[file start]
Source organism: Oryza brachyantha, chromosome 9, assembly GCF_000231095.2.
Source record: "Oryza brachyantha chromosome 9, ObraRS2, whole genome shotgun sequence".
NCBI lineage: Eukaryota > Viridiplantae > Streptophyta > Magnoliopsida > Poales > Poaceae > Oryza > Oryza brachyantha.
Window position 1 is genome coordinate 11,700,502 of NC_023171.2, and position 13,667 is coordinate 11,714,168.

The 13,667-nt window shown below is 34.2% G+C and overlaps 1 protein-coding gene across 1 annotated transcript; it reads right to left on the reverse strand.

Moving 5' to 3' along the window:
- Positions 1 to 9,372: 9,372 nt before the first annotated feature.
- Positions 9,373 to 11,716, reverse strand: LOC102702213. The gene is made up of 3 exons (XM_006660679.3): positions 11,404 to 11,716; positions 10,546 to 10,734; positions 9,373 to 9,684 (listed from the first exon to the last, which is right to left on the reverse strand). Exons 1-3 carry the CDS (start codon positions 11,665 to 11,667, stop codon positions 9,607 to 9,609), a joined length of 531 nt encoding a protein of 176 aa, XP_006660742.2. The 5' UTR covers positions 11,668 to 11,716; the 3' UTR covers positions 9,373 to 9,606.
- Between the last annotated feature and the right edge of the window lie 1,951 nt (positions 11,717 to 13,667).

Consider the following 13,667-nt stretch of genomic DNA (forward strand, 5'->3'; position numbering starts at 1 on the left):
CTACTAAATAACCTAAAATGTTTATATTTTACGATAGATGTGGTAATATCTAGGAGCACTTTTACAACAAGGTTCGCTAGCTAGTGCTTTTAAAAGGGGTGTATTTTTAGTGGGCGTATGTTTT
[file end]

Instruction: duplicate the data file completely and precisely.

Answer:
Source organism: Oryza brachyantha, chromosome 9, assembly GCF_000231095.2.
Source record: "Oryza brachyantha chromosome 9, ObraRS2, whole genome shotgun sequence".
NCBI lineage: Eukaryota > Viridiplantae > Streptophyta > Magnoliopsida > Poales > Poaceae > Oryza > Oryza brachyantha.
Window position 1 is genome coordinate 11,700,502 of NC_023171.2, and position 13,667 is coordinate 11,714,168.

The 13,667-nt window shown below is 34.2% G+C and overlaps 1 protein-coding gene across 1 annotated transcript; it reads right to left on the reverse strand.

Moving 5' to 3' along the window:
- Positions 1 to 9,372: 9,372 nt before the first annotated feature.
- Positions 9,373 to 11,716, reverse strand: LOC102702213. The gene is made up of 3 exons (XM_006660679.3): positions 11,404 to 11,716; positions 10,546 to 10,734; positions 9,373 to 9,684 (listed from the first exon to the last, which is right to left on the reverse strand). Exons 1-3 carry the CDS (start codon positions 11,665 to 11,667, stop codon positions 9,607 to 9,609), a joined length of 531 nt encoding a protein of 176 aa, XP_006660742.2. The 5' UTR covers positions 11,668 to 11,716; the 3' UTR covers positions 9,373 to 9,606.
- Between the last annotated feature and the right edge of the window lie 1,951 nt (positions 11,717 to 13,667).

Consider the following 13,667-nt stretch of genomic DNA (forward strand, 5'->3'; position numbering starts at 1 on the left):
CTACTAAATAACCTAAAATGTTTATATTTTACGATAGATGTGGTAATATCTAGGAGCACTTTTACAACAAGGTTCGCTAGCTAGTGCTTTTAAAAGGGGTGTATTTTTAGTGGGCGTATGTTTT